The number of migrant children crossing the southern border without their parents reached a record high last year — and the backlash is still growing.
President Biden's critics accuse his administration of organizing "secret" migrant flights to airports across the country.
But those critics get some key facts wrong.
"It's not secret, and it's not new," said Jennifer Nagda, policy director with the Young Center for Immigrant Children's Rights, a non-profit that works closely with unaccompanied children.
When children and teenagers from Central America cross the border alone, the federal government is required by law to care for them until they're reunited with a parent, or another sponsor, in the U.S. To do that, officials say they sometimes fly those children on commercial or charter planes to reach those adults, or a network of special shelters around the country.
You may not have heard much about these flights — unless you've been reading conservative media and watching Fox News, where these so-called "ghost flights" filled with "underage migrants" have been getting plenty of attention.
Conservative media outlets devoted multiple segments to recently-released video footage of one charter flight that landed in August in a suburb of New York City. The grainy footage shows what appear to be teenagers climbing off the plane and onto the tarmac.
It was recorded on a body-worn camera by a local police officer, who tries to talk with some of the federal contractors at the airport. "What we don't want to do is attract attention," one of the contractors explains. "If this gets out," another contractor tells the officer, "the government is betraying the American people."
The video was released by Rob Astorino, a Republican and former Westchester county executive who is running for governor in New York.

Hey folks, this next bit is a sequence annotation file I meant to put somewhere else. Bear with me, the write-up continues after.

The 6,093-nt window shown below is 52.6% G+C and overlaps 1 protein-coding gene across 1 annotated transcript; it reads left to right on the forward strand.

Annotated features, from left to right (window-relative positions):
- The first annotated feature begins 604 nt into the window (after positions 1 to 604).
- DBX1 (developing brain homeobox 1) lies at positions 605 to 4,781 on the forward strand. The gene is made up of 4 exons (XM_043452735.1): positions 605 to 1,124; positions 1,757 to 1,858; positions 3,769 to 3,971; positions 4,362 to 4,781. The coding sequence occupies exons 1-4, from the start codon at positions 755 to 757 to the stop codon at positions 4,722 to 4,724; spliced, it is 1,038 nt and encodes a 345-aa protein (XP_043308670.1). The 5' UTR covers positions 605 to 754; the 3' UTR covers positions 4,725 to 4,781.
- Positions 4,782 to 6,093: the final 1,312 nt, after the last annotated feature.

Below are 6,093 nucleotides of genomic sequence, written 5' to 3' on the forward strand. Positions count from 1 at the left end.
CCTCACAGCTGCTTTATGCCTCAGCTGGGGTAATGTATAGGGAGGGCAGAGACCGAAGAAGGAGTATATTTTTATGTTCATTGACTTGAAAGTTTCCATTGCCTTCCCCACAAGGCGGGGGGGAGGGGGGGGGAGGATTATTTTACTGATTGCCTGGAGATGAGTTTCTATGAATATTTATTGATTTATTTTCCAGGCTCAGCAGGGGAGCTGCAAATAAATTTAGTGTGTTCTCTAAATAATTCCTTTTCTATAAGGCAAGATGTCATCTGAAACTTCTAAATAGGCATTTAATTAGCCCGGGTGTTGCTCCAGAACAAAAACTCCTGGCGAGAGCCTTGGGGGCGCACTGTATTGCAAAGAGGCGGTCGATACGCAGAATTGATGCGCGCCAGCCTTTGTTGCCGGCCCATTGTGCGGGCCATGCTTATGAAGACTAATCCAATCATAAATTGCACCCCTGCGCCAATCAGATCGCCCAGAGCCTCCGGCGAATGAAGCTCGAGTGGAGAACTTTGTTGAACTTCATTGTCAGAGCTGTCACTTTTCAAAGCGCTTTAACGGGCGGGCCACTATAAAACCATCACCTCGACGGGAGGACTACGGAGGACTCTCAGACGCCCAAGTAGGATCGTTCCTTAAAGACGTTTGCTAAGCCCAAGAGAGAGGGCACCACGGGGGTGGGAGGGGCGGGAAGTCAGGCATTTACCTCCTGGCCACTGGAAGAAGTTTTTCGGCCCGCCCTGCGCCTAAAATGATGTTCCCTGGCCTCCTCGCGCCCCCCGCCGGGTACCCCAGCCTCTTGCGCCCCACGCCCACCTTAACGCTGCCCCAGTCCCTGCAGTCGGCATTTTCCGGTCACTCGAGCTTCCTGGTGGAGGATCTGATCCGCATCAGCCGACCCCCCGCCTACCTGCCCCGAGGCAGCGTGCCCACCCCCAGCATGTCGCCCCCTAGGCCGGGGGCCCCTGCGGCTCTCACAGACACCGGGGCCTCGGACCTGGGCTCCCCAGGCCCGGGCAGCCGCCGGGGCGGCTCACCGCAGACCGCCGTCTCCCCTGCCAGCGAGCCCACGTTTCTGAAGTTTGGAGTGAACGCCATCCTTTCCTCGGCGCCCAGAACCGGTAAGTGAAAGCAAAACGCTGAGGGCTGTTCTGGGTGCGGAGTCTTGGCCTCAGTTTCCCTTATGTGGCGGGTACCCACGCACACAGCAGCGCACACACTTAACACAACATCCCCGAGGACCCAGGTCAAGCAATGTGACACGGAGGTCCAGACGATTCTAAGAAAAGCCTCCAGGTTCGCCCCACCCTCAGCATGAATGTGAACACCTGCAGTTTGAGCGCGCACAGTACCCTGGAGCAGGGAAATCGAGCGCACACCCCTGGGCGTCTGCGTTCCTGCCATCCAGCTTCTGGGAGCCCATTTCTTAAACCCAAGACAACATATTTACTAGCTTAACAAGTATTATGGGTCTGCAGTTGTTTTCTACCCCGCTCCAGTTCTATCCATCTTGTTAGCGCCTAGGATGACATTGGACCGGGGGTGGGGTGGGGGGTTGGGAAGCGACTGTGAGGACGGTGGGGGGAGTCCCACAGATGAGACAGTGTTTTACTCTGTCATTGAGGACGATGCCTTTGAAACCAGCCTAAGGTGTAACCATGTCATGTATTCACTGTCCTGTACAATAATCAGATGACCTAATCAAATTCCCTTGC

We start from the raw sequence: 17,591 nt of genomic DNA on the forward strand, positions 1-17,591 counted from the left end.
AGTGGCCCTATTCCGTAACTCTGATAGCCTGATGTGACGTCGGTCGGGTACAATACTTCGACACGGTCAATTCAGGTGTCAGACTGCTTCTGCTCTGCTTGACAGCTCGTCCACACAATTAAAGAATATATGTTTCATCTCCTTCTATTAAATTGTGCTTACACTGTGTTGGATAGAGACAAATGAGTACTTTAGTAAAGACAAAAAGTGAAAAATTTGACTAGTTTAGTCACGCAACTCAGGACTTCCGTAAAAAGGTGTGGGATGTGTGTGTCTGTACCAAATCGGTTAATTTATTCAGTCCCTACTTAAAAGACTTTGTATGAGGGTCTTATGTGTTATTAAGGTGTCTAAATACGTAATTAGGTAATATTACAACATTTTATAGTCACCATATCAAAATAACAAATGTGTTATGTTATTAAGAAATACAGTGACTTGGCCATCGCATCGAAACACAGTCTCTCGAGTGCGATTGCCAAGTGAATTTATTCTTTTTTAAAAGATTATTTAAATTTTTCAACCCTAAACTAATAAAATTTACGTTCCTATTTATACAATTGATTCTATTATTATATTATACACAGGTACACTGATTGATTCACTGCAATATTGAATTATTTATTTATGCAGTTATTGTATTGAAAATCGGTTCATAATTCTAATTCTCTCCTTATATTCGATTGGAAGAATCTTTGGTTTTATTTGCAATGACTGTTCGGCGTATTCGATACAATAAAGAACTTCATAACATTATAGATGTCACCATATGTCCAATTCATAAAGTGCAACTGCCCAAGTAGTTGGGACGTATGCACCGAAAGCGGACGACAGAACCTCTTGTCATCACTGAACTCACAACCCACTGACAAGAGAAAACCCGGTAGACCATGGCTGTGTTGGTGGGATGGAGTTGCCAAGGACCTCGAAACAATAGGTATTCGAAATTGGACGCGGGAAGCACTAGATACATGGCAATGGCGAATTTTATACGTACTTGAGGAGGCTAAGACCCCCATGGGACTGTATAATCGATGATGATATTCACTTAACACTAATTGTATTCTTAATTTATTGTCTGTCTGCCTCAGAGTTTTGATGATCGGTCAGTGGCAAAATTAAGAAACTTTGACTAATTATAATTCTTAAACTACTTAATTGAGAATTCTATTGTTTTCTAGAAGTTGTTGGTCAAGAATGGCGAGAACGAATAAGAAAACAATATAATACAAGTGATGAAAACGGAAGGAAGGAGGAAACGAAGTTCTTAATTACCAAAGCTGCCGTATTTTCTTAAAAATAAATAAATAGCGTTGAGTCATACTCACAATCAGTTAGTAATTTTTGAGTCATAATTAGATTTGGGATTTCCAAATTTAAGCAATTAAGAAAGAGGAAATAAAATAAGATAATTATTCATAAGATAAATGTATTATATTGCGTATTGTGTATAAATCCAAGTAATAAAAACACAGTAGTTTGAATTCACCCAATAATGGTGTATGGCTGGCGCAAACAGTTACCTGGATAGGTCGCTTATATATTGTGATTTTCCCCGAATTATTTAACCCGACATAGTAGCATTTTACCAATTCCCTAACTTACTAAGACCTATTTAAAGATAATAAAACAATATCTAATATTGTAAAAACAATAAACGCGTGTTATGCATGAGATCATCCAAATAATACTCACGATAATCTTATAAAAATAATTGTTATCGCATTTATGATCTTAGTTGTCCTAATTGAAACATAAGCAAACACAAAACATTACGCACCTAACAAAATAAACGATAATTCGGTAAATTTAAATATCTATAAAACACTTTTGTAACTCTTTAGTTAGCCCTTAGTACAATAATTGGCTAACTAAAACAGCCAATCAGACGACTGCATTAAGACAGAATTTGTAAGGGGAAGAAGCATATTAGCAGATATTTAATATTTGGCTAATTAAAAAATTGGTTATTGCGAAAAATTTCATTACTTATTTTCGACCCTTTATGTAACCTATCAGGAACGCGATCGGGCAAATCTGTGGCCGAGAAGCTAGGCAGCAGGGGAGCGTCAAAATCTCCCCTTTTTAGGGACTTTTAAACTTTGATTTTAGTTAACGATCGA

"All of this was on the hush hush and on the down low and in the middle of the night, so nobody would find out," Astorino said in an interview. "So that obviously raised even more questions about why they were hiding something like this."
But federal officials say the answers are straightforward — and that these flights happened exactly the same way during the Trump administration.
"This is completely consistent with the law and our responsibilities," said Jorge Silva, a deputy assistant secretary for public affairs at U.S. Health and Human Services, in a statement. "Our legal responsibility is to care for unaccompanied children while they are on our watch, and that includes connecting them to vetted sponsors."
Federal officials say these flights happen at all hours of day and night, and that they don't release details about the passengers on purpose to protect their privacy. Even the contractor operating the charter flights hasn't changed since the Trump administration, they note.
The number of unaccompanied children crossing the border has surged before, under former Presidents Obama and Trump. But the number soared even higher in 2021, topping 100,000 in a year for the first time.
Immigrant advocates say the amount of fear-mongering about unaccompanied children is rising, too.
"That's really just divorced from reality and from facts," said Nagda. The treatment of unaccompanied migrant children from Central America is governed by a federal law known as the William Wilberforce Trafficking Victims Protection Reauthorization Act, which passed with strong bipartisan support and was signed into law by George W. Bush in 2008.
"This is part of a process established under a bipartisan law intended to treat children just a little bit more like the children that they are," she said.
But none of that has silenced President Biden's critics.
"These are middle of the night flights. No notification to the state or anybody," said Florida Governor Ron DeSantis at a press conference in November, shortly after a migrant who allegedly pretended to be a minor to get into the U.S. was accused of murder in Jacksonville.
"This is not the way you keep people safe," said DeSantis, a Republican who is said to be considering a run for president. "It's reckless and it's wrong."
Florida accuses the Biden administration of participating in a "human trafficking scheme." DeSantis's allies in the legislature are pushing a bill that would punish air carriers who transport unaccompanied children into the state.
That state has also moved to stop licensing shelters that care for migrant children, unless the federal government gives the state more notice and control over the program. It's not clear yet if shelters in Florida can keep going without state licenses, or if DeSantis will push to shut them down altogether.
"It's really unconscionable to me that kids would be used as pawns in a political fight," said Jennifer Nagda.
There are no "ghost flights," she says. But the pushback against them is real. And the harm to migrant children could be, too.